An estimated 63,788 African Americans resided in Jersey City, or 24.0% of the city's population in 2017, representing a slight decrease from 64,002 African Americans enumerated in the 2010 United States census. This is in contrast with Hudson County overall, where there were an estimated 84,114 African Americans, according to the 2013–2017 American Community Survey, representing a 2.3% increase from 83,925 African Americans enumerated in the county in the 2010 United States census. However, modest growth in the African immigrant population, most notably the growing Nigerian American and Kenyan American populations in Jersey City, is partially offsetting the decline in the city's American-born black population, which as a whole has been experiencing an exodus from northern New Jersey to the Southern United States. Approximately 76,637 Latino and Hispanic Americans lived in Jersey City, composing 28.8% of the population in 2017, representing a 12.3% increase from 68,256 Latino or Hispanic Americans enumerated in the 2010 United States census. Stateside Puerto Ricans, making up a third of the city's Latin American or Hispanic population, constituted the largest Hispanic group in Jersey City. While Cuban Americans are not as highly concentrated in Jersey City as they are in northern Hudson County, Jersey City has hosted the annual Cuban Parade and Festival of New Jersey at Exchange Place on its downtown waterfront since it was established in 2001.

An estimated 67,526 Asian Americans live in Jersey City, constituting 25.4% of the city's population, representing a 15.2% increase from 58,595 Asian Americans enumerated in the 2010 United States census.

India Square, also known as "Little India" or "Little Bombay", home to the highest concentration of Asian Indians in the Western Hemisphere, is a rapidly growing Indian American ethnic enclave in Jersey City. Indian Americans constituted 10.9% of the overall population of Jersey City in 2010, the highest proportion of any major U.S. city. India Square has been home to the largest outdoor Navratri festivities in New Jersey as well as several Hindu temples; while an annual, color-filled spring Holi festival has taken place in Jersey City since 1992, centered upon India Square and attracting significant participation and international media attention. In 2017 there were an estimated 31,578 Indian Americans in Jersey City, representing a 16.5% increase from 27,111 Indian Americans enumerated in the 2010 United States census.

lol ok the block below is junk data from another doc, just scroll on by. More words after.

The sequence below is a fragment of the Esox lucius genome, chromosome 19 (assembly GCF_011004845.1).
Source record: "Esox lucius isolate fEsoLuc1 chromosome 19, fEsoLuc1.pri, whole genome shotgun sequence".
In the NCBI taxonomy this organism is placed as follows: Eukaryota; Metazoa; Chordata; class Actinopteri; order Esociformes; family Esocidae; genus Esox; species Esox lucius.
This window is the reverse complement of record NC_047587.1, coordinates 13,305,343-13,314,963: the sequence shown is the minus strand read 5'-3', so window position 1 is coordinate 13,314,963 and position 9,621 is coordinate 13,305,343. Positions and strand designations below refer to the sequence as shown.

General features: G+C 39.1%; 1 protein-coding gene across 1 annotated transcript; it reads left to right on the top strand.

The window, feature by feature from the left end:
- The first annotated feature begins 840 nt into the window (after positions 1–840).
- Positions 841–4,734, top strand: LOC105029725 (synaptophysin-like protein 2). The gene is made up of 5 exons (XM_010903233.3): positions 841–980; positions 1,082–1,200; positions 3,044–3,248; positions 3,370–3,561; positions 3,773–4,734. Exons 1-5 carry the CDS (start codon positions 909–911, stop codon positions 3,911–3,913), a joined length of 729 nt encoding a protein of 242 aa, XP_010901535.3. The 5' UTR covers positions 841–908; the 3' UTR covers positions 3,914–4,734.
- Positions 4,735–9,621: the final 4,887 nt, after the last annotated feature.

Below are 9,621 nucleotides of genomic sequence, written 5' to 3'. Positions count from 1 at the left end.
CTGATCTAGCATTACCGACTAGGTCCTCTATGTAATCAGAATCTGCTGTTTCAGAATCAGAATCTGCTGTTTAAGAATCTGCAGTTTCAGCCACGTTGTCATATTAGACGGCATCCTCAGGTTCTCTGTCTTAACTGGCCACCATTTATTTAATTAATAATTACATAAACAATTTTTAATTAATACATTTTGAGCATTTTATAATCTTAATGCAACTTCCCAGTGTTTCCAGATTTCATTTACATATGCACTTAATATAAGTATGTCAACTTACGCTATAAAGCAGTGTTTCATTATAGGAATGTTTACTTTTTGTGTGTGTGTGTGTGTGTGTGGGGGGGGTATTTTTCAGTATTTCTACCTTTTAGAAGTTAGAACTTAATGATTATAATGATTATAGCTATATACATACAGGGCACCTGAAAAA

Filipino Americans, numbering 16,610 residents, made up 6.2% of Jersey City's population in 2017. The Five Corners district serves as a prominent Little Manila of Jersey City, being home to a thriving Filipino community that forms the second-largest Asian-American subgroup in the city. A variety of Filipino restaurants, shippers and freighters, doctors' offices, bakeries, stores, and even an office of The Filipino Channel have made Newark Avenue their home in recent decades. The largest Filipino-owned grocery store on the East Coast, Phil-Am Food, has been established on the avenue since 1973. An array of Filipino-owned businesses can also be found in the West Side section of the city, where many residents are of Filipino descent. In 2006, Red Ribbon Bakeshop, one of the Philippines' most famous food chains, opened its first branch on the East Coast: a new pastry outlet in Jersey City. Manila Avenue in Downtown Jersey City was named for the Philippine capital city because of the many Filipinos who built their homes on the street during the 1970s. A memorial dedicated to the Filipino-American veterans of the Vietnam War was built in a small square on Manila Avenue. A park and statue dedicated to Jose P. Rizal, a national hero of the Philippines, are also located in Downtown Jersey City. Furthermore, Jersey City hosts the annual Philippine–American Friendship Day Parade, an event that occurs yearly on the last Sunday in June. The City Hall of Jersey City raises the Philippine flag in correlation with this event and as a tribute to the contributions of the local Filipino community. The city's annual Santacruzan procession has taken place since 1977 along Manila Avenue.

Behind English and Spanish, Tagalog is the third-most-common language spoken in Jersey City.